By the end of this summer, as many as one of every five renters in the U.S. may be evicted from their homes. According to research from the Colorado-based COVID-19 Eviction Defense Project, upward of 22 million renter households of the 110 million renters in the U.S. are at risk of eviction. As state governments reopen their economies in the midst of the novel coronavirus, the stay-at-home emergency orders and eviction moratoria are beginning to fall away. Even the Federal order on the roughly 30-40 percent of properties with mortgages covered by such governmental enterprises and Fannie Mae and Freddie Mac will soon end, although new guidance from Fannie Mae is providing extra protections.
Local government efforts, such as their own eviction moratoria and the use of Federal dollars from the CARES Act to support emergency rental assistance will be insufficient to stem the tide. For cities, towns, and villages that have not taken more aggressive measures to direct federal Community Development Block Grant (CDBG) and Emergency Services Grant (ESG) dollars to rental assistance, the National League of Cities (NLC) and partners have issued a joint guidance document explaining provisions of the CARES Act and sharing success stories from cities that have taken action.
What to Do Immediately
For those communities that are already tracking the trend line on evictions, there are some short-term interventions that may help alleviate the crisis now.
- Update relevant city agency websites with consolidated information for renters and landlords. Consider adding a full webpage of eviction prevention and management resources to the City’s main website. Such information helps renters and landlords quickly access relevant rules, programs, and resources in the dynamic policy environment of COVID-19.
- Boost rental assistance either directly or through trusted intermediaries as in Boston or Seattle and King County, where this practice in already in place.
- Modify or update local eviction moratoria to extend deadlines, build in provisions to limit the imposition of late fees on past-due rent, and allow tenants to use their security deposit to pay off back-rent as in New York. In Chicago, landlords must show the court that they have engaged in good faith efforts to reach alternatives to evictions including mediation or payment plans.
- Pilot new court rules and services that can help tenants and landlords better protect their rights and navigate the eviction process – and to increase the likelihood that they can reach mutually beneficial settlements and prevent evictions. In Michigan, the courts are piloting new court rules, the presence of social services at hearings, and provision of assistance funds, to incentivize settlements that will stop evictions and judgments on tenants’ records.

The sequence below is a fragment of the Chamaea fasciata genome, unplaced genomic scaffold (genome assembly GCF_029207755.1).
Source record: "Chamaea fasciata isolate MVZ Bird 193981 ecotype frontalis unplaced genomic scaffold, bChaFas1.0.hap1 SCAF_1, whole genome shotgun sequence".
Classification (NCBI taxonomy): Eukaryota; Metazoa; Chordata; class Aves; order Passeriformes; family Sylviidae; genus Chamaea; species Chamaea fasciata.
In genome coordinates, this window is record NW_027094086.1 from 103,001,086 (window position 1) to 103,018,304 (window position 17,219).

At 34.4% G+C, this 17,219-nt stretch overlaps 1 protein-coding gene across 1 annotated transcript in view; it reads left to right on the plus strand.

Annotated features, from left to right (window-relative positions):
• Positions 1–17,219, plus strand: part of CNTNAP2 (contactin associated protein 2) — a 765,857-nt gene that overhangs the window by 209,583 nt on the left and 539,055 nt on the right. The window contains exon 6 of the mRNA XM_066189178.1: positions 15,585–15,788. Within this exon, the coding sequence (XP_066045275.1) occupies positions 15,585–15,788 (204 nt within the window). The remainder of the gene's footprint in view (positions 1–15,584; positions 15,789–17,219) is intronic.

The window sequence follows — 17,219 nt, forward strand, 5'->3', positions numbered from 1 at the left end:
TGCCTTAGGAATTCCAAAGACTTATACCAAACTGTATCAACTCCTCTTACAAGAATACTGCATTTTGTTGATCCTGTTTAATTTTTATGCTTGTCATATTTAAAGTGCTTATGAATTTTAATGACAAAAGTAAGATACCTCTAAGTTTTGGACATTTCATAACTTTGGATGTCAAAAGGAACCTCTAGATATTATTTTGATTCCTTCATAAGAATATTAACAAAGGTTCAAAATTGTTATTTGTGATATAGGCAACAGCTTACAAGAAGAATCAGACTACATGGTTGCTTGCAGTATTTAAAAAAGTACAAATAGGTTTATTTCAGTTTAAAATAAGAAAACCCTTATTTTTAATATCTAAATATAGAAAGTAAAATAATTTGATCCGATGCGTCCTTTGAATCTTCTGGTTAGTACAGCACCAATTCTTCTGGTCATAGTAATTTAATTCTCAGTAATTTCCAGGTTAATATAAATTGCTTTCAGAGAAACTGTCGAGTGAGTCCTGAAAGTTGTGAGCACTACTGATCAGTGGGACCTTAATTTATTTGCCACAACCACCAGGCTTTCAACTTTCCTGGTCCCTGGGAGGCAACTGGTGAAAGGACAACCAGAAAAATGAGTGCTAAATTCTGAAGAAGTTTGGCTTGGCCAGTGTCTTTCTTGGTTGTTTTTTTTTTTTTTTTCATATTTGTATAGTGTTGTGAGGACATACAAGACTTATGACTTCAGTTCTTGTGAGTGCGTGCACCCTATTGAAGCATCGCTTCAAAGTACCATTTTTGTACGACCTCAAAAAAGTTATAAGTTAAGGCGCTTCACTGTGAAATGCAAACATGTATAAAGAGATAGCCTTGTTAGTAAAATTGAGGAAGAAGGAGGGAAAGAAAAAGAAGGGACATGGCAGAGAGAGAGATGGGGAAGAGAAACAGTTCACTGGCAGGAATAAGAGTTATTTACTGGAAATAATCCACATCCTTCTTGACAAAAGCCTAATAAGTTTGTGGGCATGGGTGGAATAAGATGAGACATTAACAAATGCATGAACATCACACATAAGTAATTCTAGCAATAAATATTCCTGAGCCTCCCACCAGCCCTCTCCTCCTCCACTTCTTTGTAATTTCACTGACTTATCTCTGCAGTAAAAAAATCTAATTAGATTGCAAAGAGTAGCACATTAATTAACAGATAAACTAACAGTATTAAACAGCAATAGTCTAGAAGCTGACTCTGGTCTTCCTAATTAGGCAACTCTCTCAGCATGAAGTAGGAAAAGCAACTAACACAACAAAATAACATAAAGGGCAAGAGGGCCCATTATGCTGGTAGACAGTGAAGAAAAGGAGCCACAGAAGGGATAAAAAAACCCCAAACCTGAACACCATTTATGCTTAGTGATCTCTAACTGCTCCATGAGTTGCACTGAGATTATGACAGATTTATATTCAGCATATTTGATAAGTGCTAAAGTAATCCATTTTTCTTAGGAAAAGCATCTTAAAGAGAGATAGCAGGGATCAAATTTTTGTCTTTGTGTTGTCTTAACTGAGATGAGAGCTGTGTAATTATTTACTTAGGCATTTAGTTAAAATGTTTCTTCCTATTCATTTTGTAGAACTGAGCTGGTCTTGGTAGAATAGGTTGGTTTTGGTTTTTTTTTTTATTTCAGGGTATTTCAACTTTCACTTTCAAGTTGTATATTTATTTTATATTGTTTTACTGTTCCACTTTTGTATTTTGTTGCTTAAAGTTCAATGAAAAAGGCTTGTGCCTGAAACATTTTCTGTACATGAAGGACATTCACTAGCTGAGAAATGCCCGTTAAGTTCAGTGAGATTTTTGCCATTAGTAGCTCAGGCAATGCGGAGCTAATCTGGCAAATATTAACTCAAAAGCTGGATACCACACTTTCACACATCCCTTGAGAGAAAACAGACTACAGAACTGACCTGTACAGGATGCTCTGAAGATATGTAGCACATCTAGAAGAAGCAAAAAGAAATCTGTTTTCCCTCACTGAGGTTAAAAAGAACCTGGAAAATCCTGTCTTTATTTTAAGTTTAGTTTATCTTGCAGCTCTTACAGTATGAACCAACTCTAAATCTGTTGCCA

- Direct governmental financial resources toward legal services for tenants facing eviction as in Providence, Rhode Island, or Richmond, Virginia.
- Use the credibility of elected office to convene landlords, building owners, property management companies, and judicial officers involved in eviction proceedings toward the goal of arranging work-outs over past due rent. In Franklin County (Columbus) Ohio, the administrative court judge arranged to hear in-person cases in a spacious convention center that accommodated social distancing guidelines with the goal of facilitating work-outs on rental payments between tenants and landlords. Open lines of communication between eviction court administrators and relevant city offices will ensure exchanges of up-to-date information and help spark new protocols to manage overdue rent.
More Resources for Better Policies
From mid-July through August, NLC, with support from Stanford’s Legal Design Lab, will deliver a series of follow-up blogs, webinars, and policy briefs focusing on how city leaders can educate landlords and support renters facing eviction. The resources will assist cities with responding to the current evictions cliff and lead cities to institutionalizing interventions to support landlords and renters over the long-term.
- Using data to be better prepared for housing instability and high-eviction risk households;
- Building an effective eviction diversion program;
- Adapting an institutionalized anti-eviction strategy beyond COVID-19; and
- Addressing the special needs of school-age youth facing eviction and education interruption.
Look for updates on these topics via NLC’s blog, CitiesSpeak.org, and for the webinar announcements via the NLC weekly newsletter.
About the Authors:
Olivia Rosenthal is a Fellow at Stanford’s Legal Design Lab.
Margaret Hagan is the Executive Director of Stanford Legal Design Lab.